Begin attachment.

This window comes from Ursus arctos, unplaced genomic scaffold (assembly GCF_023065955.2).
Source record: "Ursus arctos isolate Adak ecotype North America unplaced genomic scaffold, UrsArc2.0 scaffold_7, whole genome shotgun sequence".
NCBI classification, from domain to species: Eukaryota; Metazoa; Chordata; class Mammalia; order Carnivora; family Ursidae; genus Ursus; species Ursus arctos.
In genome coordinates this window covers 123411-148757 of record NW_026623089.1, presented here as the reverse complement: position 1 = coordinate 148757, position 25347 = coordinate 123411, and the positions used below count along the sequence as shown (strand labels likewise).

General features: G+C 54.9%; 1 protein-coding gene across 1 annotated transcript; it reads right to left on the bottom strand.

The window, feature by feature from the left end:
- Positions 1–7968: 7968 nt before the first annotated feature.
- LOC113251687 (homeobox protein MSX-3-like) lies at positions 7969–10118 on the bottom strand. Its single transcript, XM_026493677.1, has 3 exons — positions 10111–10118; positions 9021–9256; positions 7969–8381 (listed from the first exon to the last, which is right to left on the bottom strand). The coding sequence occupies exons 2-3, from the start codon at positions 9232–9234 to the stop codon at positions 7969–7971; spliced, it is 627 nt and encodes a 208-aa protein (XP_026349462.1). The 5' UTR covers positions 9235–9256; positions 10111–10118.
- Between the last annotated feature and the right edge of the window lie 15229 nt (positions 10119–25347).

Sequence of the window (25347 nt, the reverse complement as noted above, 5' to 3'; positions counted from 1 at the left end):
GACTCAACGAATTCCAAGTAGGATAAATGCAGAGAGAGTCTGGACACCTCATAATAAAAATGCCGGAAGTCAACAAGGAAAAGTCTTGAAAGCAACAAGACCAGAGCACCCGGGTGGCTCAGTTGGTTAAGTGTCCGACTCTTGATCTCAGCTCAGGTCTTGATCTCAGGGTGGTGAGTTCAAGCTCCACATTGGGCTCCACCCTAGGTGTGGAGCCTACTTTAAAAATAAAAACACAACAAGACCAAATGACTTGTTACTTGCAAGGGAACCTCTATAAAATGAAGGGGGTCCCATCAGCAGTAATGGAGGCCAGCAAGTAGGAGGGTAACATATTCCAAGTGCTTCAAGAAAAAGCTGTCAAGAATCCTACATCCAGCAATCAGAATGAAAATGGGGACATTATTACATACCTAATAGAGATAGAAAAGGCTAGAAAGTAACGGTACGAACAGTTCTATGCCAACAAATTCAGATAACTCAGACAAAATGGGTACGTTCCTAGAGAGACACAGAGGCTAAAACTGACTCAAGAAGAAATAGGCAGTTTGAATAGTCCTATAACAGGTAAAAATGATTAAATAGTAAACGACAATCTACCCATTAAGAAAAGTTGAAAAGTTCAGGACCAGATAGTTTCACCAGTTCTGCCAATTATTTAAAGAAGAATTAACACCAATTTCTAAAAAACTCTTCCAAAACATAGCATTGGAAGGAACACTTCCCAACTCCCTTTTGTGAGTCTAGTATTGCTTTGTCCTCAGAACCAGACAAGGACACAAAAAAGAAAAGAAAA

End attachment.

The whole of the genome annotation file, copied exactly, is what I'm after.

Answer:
This window comes from Ursus arctos, unplaced genomic scaffold (assembly GCF_023065955.2).
Source record: "Ursus arctos isolate Adak ecotype North America unplaced genomic scaffold, UrsArc2.0 scaffold_7, whole genome shotgun sequence".
NCBI classification, from domain to species: Eukaryota; Metazoa; Chordata; class Mammalia; order Carnivora; family Ursidae; genus Ursus; species Ursus arctos.
In genome coordinates this window covers 123411-148757 of record NW_026623089.1, presented here as the reverse complement: position 1 = coordinate 148757, position 25347 = coordinate 123411, and the positions used below count along the sequence as shown (strand labels likewise).

General features: G+C 54.9%; 1 protein-coding gene across 1 annotated transcript; it reads right to left on the bottom strand.

The window, feature by feature from the left end:
- Positions 1–7968: 7968 nt before the first annotated feature.
- LOC113251687 (homeobox protein MSX-3-like) lies at positions 7969–10118 on the bottom strand. Its single transcript, XM_026493677.1, has 3 exons — positions 10111–10118; positions 9021–9256; positions 7969–8381 (listed from the first exon to the last, which is right to left on the bottom strand). The coding sequence occupies exons 2-3, from the start codon at positions 9232–9234 to the stop codon at positions 7969–7971; spliced, it is 627 nt and encodes a 208-aa protein (XP_026349462.1). The 5' UTR covers positions 9235–9256; positions 10111–10118.
- Between the last annotated feature and the right edge of the window lie 15229 nt (positions 10119–25347).

Sequence of the window (25347 nt, the reverse complement as noted above, 5' to 3'; positions counted from 1 at the left end):
GACTCAACGAATTCCAAGTAGGATAAATGCAGAGAGAGTCTGGACACCTCATAATAAAAATGCCGGAAGTCAACAAGGAAAAGTCTTGAAAGCAACAAGACCAGAGCACCCGGGTGGCTCAGTTGGTTAAGTGTCCGACTCTTGATCTCAGCTCAGGTCTTGATCTCAGGGTGGTGAGTTCAAGCTCCACATTGGGCTCCACCCTAGGTGTGGAGCCTACTTTAAAAATAAAAACACAACAAGACCAAATGACTTGTTACTTGCAAGGGAACCTCTATAAAATGAAGGGGGTCCCATCAGCAGTAATGGAGGCCAGCAAGTAGGAGGGTAACATATTCCAAGTGCTTCAAGAAAAAGCTGTCAAGAATCCTACATCCAGCAATCAGAATGAAAATGGGGACATTATTACATACCTAATAGAGATAGAAAAGGCTAGAAAGTAACGGTACGAACAGTTCTATGCCAACAAATTCAGATAACTCAGACAAAATGGGTACGTTCCTAGAGAGACACAGAGGCTAAAACTGACTCAAGAAGAAATAGGCAGTTTGAATAGTCCTATAACAGGTAAAAATGATTAAATAGTAAACGACAATCTACCCATTAAGAAAAGTTGAAAAGTTCAGGACCAGATAGTTTCACCAGTTCTGCCAATTATTTAAAGAAGAATTAACACCAATTTCTAAAAAACTCTTCCAAAACATAGCATTGGAAGGAACACTTCCCAACTCCCTTTTGTGAGTCTAGTATTGCTTTGTCCTCAGAACCAGACAAGGACACAAAAAAGAAAAGAAAA